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Why The Yeltz? PDF Print E-mail
Why The Yeltz?
The truth is - nobody really knows.
For some time the most accepted explanation had been that a Yeltz is simply someone from Halesowen. Halesowen used to be Hales Owen, before that Halas Owen, and even earlier than that Halas. The Black Country accent sometimes turns H into Y as in "on me yead, son", so Halas could become Yalas which is reasonably close to Yeltz.

On 20th October 2013, the Black Country Bugle printed this article, which bears as much if not more of a credible explanation:
Did button maker reinvent the name Yeltz in the 1800s?
Over recent weeks we have been pondering the origin of the word Yeltz, and we thank those who have contacted us with suggestions. One possibility is that the word is a piece of Black Country twang that was bellowed from the terraces at Halesowen Town football club, or it could be an alternative name for one of the original settlers in this area, the Celts.
As one of those who has been puzzled by the origins of the word for a while, Bryn Williams from Cradley remembered a word he used to hear a lot when he worked at the Halesowen button makers James Grove. It was yet as in “I yet doing it”.
Bryn then went on to tell us, “In my searches into James Grove’s history, I came across a chap called Rex Butler from the British Button Society who had managed to secure an old Grove button display card. I contacted him and we arranged to meet.
“He told me he had something quite exciting to show me, and printed on the card of buttons was the James Grove logo, the head of a water buffalo, with the addition of the name Yelts Brand.” The word Yeltz may be of ancient origin but was James Grove instrumental in reinventing the word? Did the family firm decide to use Yeltz because it was a colloquialism unique to the town of Halesowen, a word lost in the mists of time that had never previously been used to name a product? Or is there a closer connection between the word Yeltz and the local football club after all? The land upon which Halesowen Town FC play their football was given to them by James Grove and the ground is known as “The Grove”. The team’s nickname is the “Yeltz”, so could they have adopted this ancient name after its reinvention by the button manufacturer, or did James Grove copy the football team’s nickname (they were founded in 1873) for a brand new set of his buttons? Two weeks ago we showed what a superb job Bryn Williams had made restoring an Alma Button Company hand-operated press that had been made in Baltimore, USA, in around 1904, but then left unused at the James Grove factory for many decades.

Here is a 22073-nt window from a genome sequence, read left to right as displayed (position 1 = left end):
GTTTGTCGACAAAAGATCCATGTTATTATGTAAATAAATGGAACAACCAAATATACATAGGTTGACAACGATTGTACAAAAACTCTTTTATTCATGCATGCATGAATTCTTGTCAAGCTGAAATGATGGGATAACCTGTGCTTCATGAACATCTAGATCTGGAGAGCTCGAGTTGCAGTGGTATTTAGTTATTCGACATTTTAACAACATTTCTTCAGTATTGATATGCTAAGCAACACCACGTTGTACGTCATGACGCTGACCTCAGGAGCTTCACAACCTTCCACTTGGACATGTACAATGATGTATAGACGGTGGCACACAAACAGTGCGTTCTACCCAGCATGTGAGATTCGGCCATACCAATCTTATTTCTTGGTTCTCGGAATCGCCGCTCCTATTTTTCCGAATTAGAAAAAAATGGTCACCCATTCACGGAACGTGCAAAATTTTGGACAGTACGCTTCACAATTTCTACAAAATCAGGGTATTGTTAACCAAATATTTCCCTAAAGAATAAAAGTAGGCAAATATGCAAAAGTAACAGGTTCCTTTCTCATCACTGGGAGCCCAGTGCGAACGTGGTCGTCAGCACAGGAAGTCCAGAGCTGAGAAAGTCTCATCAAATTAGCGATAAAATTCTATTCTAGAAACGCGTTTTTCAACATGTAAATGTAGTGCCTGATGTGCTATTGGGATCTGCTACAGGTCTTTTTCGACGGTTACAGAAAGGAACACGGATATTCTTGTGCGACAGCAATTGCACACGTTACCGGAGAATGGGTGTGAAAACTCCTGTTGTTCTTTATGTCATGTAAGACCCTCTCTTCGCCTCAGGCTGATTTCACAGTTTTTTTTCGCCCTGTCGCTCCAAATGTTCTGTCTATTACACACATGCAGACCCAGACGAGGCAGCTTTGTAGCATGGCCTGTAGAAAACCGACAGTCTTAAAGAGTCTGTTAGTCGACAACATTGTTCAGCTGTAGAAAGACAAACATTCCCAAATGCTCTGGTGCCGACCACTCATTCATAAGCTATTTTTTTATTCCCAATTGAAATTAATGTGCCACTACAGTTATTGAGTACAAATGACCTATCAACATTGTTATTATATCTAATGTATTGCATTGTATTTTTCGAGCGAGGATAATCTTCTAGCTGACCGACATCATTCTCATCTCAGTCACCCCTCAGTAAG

In the article we suggested that perhaps the press had been brought back to Halesowen from a World Trade Fair, possibly one that took place at St Louis, Missouri, in 1904.
If this was the case, the two most likely candidates to have made the trip are Arthur James Grove Junior or Henry Grove, third generation members of the button making family and whose pictures appeared in a book written by George Frederick Grove in 1923.
If any Bugle readers can add more information to this Black Country conundrum of the origin of the word Yeltz contact This e-mail address is being protected from spambots. You need JavaScript enabled to view it .
Why The Yeltz?
 
This maybe another explanation from Yeltz fan Argus Ada - It's a little known fact that immediately after World War II, Halesowen were one of the first clubs to field a foreign international - legendary Hungarian centre-forward Pungus Catfich. Catfich, of course, played in the 30's for the mighty Banci-Hanso team as well as the national side, for whom he scored may goals feeding off the wingers Detrtius and Invertebratech before the outbreak of war.
In 1946 he moved to England to play in the B'ham Combination which many people judged stronger than the Football League, and Halesowen were lucky enough to secure his services (mainly because they found him work - the league was amateur - at the world-famous Halesowen Button factory). Over the next few years, Pungus became one of the most popular players ever to wear the Blue and White (those were the days - ed) - yes, even more popular than "Sir" Johnny Woodhouse. In 1949 a local brewery followed their instinct and immortalised him as No. 1 in a series of dripmats.
Catfich returned to hungary in the early 50's and apparently lived happily until his peaceful passing on in 1983, just weeks after seeing his beloved Yeltz at Wembley. YELTZ!?! - I KNEW there was something I had to mention.
Although Pungus' English was good he often reverted to his native tounge on the pitch. Thus older Grove fans may remember his plaintive cry of "Yeltz, Albert, Yeltz" which roughly translated from the Magyar means "over here, son, on my head"
 
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